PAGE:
Thursday, June 8, 2023

The Many Hats of Vir Das

By Jorge Ignacio Castillo, 29 Mar, 2016

    Diversification is the name of the game for Vir Das. Not only the comedian continues to travel around the world with his stand-up act, he has a blooming career in film and manages his own advisor business.

    Though Weirdass, his comedy consultancy endeavour, Das provides assistance from corporate events to scriptwriting, alongside a team of professionals handpicked by him. Weirdass is likely to also become a film production company towards the end of 2016 or early 2017, focusing on low-budget, high-concept comedies, and using Adam Sandler’s Happy Madison as a blueprint.

    DARPAN talked with Das shortly after getting off stage, in the midst of the Pajama Festival, one of India’s largest comedy festival.

    Your educational background is quite impressive (includes a program in Harvard). Do you consider your comedy consultancy the result of all your skills combined?

    No (laughs). I think of myself as a lousy businessman. I’m a man of ideas that are not always accompanied by numbers. We had the luck of the Irish: The consultancy bled money for the first two or three years, but while that was happening I had a couple of big Bollywood films. That gave the brand the push it needed and all the sudden clients started coming in.

    How do you distribute your time between film, stand-up work, and comedy consultancy?

    I try to do two to three films a year, which end up taking 45 to 50 days of my time and 30 days to promote. I make sure not to shoot on Saturdays or Sundays, to dedicate them to stand-up comedy.

    You generate a lot of material. Is there a method to your creative process?

    The idea behind a new comedy special comes to my head while travelling. Typically it would take me six to eight months to come up with a new routine. The longest show I’ve done was called “History Of India”. It made me pick up history books and then I locked myself in a cottage in the north of India for about a month to write it all down. It ended up selling over a quarter of a million tickets over the last four years.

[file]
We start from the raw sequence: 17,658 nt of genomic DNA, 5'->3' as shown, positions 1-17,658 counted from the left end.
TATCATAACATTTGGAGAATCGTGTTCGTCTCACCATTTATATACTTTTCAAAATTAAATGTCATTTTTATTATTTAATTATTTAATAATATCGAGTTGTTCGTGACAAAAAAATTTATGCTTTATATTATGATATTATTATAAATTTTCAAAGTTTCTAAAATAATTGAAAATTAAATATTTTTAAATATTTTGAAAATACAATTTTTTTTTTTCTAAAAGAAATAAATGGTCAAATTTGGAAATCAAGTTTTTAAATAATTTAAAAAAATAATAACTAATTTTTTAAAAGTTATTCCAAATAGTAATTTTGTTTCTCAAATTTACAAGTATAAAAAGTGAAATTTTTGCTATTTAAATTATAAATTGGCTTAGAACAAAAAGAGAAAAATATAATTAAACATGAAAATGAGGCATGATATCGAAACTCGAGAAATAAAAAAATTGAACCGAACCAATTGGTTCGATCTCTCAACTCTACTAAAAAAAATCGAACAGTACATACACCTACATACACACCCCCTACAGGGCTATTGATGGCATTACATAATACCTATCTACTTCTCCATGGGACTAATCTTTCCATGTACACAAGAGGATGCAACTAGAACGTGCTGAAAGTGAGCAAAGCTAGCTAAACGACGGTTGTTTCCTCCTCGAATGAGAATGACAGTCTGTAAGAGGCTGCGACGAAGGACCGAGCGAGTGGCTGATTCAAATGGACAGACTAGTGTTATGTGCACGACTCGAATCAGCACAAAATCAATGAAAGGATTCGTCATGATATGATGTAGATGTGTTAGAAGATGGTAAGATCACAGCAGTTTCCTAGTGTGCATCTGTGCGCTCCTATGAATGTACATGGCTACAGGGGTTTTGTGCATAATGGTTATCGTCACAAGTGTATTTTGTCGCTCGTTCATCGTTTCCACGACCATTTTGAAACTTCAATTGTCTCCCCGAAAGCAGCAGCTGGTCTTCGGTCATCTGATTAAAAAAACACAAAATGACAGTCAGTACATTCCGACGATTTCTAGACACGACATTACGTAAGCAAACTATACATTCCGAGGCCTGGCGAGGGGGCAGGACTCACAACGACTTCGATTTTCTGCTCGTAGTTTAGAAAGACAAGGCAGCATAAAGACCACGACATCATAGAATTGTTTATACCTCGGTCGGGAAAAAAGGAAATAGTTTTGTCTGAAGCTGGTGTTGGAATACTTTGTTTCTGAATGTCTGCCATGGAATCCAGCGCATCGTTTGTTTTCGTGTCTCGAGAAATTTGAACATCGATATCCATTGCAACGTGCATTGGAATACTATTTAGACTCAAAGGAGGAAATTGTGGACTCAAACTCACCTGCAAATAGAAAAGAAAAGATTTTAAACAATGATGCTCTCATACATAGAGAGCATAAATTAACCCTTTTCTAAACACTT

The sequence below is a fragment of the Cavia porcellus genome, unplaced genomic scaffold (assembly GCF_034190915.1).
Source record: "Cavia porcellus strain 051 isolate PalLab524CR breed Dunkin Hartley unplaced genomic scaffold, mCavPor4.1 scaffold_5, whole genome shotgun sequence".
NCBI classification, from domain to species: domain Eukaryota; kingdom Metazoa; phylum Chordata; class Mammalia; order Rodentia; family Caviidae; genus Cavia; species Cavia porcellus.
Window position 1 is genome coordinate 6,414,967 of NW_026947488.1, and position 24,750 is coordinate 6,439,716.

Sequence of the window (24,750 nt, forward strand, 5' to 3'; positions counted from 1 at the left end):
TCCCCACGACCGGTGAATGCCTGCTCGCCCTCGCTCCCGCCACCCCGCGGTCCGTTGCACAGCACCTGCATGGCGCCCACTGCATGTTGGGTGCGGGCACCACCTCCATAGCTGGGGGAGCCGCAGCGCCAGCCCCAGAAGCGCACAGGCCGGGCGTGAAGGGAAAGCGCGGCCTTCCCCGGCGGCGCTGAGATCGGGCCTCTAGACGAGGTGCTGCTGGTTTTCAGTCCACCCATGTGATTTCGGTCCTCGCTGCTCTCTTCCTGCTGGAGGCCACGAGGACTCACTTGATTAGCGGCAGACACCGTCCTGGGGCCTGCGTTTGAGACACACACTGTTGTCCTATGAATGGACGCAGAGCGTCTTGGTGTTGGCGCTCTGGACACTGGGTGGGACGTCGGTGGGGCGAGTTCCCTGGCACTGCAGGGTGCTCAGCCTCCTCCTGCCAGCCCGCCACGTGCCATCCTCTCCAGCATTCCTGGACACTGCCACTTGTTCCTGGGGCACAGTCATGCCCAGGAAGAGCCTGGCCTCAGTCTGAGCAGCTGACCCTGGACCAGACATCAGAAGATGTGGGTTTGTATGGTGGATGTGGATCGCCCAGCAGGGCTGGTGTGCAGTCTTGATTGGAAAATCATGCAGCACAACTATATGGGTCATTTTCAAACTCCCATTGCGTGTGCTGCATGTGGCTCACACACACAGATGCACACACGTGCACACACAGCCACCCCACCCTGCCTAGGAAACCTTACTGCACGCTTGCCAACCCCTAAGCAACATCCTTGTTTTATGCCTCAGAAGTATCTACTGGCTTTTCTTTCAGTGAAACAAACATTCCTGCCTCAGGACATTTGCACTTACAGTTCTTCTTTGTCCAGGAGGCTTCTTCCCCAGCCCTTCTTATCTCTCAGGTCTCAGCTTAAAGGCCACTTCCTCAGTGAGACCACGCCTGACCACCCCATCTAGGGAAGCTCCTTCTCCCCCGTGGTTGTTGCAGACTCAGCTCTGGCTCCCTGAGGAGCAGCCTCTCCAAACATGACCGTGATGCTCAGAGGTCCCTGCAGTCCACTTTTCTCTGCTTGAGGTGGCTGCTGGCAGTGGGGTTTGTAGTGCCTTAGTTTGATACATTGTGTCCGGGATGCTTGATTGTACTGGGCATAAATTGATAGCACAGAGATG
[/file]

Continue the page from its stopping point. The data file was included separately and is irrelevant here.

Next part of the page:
Do you adapt your act to wherever you’re performing, or you expect the audience to adapt to you?

    I adapt a little. I’m aware there is a global need for an authentic Indian comedy voice. In the American and British markets, having an accent has always been the punch line, but never the point of view. What I like about performing for those crowds is the opportunity to tell them what an Indian thinks of Obama, Donald Trump or their foreign policy. I may do some local material, but I wouldn’t change the perspective I’m bringing to the table.

    A common issue among North American comedians is that audiences are more easily offended than ever. Have you encountered this phenomenon?

    I live in a country where being a comedian is a dangerous profession, especially because I don’t believe in censoring my act. Luckily, I’m not a vulgar comedian – most of my act comes from a place of intelligence – so I manage to talk about everything.

    What are the topics that interest you today to mine for comedy?

    Initially you write about things you believe everybody else would dig: Sex, Bollywood, cricket, etcetera. A couple of years into it, you start writing about what you like. I enjoy history, so I did “History of India”; I like science, so I wrote “Battle Of Da Sexes”. After nine years working as a comic, I decided to tackle something that really scared me: Myself and my journey as a comedian. The material I bring to North America in the “Unbelievablish” tour is extremely personal: Living in America, being fired, not having medical insurance, cancelling a wedding, getting arrested…

    The film and TV industry in the US seems to be making a push for diversity. Does it tempt you to return?

    The idea of signing with (management agency) CAA is with the intention of breaking into the American market. I know CAA would like me to move to America, but I’m not ready to do that just yet. I definitely see myself spending four to five months a year there, trying to get into television and the stand-up circuit.

    What would you say is the biggest misconception about you?

    I’ve always believed that your image doesn’t belong to you. Others will always be in charge: One day they decide that you’re famous, likeable, credible or the opposite. The only thing you can control is your talent. It’s really about bringing everything down to baby steps: The next joke, the next clip, the next show. The rest will take care of itself.

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